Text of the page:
When surveying, you must double tap a location to collect the data, whereas most other survey apps require just a single-tap or long-tap. A double-tap is a little odd and could potentially be problematic if you don’t tap in the same place both times. We liked how you can add notes, photos and other media to the map, but at first it wasn’t apparent how to add these things to a specific location.
You can filter survey results based upon the Wi-Fi band, SSID, and rogue or non-rogue APs. Like two of the other survey apps, you cannot easily show just a single AP. When viewing the heatmaps in the app, we noticed there is only the signal-based heatmap. However, the PDF report the app generates does provide additional heatmaps for overall Wi-Fi quality and SNR. Additionally, it includes a channel utilization graph and tables of the raw survey data.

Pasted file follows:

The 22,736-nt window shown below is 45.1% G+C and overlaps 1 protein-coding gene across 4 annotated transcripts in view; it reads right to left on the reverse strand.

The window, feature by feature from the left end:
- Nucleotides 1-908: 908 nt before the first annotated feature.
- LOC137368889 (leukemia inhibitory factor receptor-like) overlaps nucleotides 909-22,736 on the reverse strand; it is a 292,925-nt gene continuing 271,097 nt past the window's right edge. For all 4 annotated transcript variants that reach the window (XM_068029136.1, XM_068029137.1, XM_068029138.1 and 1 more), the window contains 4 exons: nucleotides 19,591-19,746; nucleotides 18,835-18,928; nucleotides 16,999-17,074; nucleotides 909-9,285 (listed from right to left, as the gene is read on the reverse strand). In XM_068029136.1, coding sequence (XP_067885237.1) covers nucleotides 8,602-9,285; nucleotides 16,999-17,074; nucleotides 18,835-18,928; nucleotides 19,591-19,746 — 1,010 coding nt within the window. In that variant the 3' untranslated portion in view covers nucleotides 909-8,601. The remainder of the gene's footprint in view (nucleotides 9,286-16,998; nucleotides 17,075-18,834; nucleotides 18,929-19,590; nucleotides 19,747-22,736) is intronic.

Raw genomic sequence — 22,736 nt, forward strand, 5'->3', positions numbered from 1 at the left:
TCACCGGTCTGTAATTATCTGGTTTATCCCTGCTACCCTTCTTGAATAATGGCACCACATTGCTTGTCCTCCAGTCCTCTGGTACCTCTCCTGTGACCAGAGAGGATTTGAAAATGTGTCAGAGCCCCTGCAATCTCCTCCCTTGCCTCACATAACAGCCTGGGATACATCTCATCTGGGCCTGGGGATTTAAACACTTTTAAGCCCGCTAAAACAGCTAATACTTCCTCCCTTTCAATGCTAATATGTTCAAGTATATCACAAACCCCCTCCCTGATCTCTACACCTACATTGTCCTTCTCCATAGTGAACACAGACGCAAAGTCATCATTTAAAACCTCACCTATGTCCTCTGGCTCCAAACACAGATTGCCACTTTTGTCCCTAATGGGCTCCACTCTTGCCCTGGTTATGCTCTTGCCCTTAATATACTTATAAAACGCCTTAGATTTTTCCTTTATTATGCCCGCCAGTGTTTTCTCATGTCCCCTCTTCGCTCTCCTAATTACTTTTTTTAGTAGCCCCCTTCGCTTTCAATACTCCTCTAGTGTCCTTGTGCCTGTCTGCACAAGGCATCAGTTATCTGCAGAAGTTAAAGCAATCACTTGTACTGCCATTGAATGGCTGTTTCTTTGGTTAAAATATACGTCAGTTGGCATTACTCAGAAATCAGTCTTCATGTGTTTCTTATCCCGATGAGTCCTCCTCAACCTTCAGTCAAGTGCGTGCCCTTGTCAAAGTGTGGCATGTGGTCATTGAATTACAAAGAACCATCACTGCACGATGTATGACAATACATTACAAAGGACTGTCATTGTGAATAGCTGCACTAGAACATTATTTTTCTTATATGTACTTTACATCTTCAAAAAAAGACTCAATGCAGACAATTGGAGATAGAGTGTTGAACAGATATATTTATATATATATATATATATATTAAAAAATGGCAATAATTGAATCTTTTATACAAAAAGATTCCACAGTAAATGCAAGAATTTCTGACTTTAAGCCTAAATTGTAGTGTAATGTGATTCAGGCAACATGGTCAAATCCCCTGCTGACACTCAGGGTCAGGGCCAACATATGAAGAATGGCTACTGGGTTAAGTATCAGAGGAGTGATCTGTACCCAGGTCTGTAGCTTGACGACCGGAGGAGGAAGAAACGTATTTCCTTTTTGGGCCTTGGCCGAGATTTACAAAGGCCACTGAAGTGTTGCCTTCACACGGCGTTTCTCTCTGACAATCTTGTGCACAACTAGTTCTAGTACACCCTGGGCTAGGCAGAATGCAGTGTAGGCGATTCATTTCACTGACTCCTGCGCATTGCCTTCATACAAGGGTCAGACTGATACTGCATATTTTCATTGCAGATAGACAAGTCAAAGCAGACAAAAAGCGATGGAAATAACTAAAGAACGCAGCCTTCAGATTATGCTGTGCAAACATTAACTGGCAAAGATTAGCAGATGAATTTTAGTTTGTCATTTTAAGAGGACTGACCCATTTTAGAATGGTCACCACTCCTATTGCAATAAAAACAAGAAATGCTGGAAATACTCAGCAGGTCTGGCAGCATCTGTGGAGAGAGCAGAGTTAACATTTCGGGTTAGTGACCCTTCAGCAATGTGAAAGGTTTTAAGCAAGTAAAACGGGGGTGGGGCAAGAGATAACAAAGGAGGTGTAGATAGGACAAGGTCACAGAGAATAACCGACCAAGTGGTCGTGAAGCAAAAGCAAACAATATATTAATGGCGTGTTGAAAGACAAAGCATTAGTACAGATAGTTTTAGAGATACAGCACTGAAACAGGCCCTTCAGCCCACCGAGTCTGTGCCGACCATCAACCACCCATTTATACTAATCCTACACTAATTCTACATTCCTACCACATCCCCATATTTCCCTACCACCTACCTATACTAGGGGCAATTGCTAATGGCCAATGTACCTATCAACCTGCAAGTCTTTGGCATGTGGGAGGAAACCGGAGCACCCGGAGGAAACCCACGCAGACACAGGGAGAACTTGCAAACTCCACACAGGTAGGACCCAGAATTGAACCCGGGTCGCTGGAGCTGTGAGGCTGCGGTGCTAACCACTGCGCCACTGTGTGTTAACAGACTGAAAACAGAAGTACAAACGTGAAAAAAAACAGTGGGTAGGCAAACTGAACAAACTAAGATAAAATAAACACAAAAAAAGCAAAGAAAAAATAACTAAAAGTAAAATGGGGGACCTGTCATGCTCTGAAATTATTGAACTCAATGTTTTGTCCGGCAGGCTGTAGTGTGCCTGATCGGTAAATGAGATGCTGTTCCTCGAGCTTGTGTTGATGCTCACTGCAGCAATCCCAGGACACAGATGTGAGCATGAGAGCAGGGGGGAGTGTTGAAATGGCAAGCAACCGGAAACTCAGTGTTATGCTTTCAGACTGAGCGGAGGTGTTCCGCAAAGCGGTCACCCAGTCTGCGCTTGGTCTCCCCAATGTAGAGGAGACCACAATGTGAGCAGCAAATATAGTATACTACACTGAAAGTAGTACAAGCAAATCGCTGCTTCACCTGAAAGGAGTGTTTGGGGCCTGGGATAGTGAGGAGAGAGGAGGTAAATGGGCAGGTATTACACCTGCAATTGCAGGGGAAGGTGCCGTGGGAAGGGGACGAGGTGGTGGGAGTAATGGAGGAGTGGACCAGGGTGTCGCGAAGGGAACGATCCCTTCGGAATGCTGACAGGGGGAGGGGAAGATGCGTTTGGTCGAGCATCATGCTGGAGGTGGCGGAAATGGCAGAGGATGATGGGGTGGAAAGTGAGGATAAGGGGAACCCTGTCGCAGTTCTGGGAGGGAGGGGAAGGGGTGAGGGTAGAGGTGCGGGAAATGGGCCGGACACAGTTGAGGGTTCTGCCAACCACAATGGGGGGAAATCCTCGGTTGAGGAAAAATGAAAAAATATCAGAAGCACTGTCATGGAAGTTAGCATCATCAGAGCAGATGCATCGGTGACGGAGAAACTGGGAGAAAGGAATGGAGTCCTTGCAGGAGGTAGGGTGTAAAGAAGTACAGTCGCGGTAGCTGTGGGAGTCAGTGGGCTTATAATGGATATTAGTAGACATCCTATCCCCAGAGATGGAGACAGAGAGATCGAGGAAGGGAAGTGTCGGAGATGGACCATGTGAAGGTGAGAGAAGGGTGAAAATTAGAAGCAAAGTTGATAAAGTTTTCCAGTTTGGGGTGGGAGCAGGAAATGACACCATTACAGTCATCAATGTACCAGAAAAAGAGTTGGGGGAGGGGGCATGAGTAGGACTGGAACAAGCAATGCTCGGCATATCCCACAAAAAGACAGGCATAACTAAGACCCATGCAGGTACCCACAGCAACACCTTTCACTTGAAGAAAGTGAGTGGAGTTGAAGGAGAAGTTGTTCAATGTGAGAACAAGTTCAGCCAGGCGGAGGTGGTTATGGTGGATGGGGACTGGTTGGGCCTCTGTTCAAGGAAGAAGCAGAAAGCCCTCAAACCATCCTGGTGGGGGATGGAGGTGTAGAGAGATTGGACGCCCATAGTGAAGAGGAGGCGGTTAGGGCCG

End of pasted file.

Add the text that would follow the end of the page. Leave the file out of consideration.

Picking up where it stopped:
From the eye icon, you can access a menu of other screens to view a summary of nearby APs, list of nearby APs, channel utilization graphs and a rogue AP list.
We feel the WiTunner’s app is trustworthy enough for use in business environments, but we're unsure about using it for larger networks.
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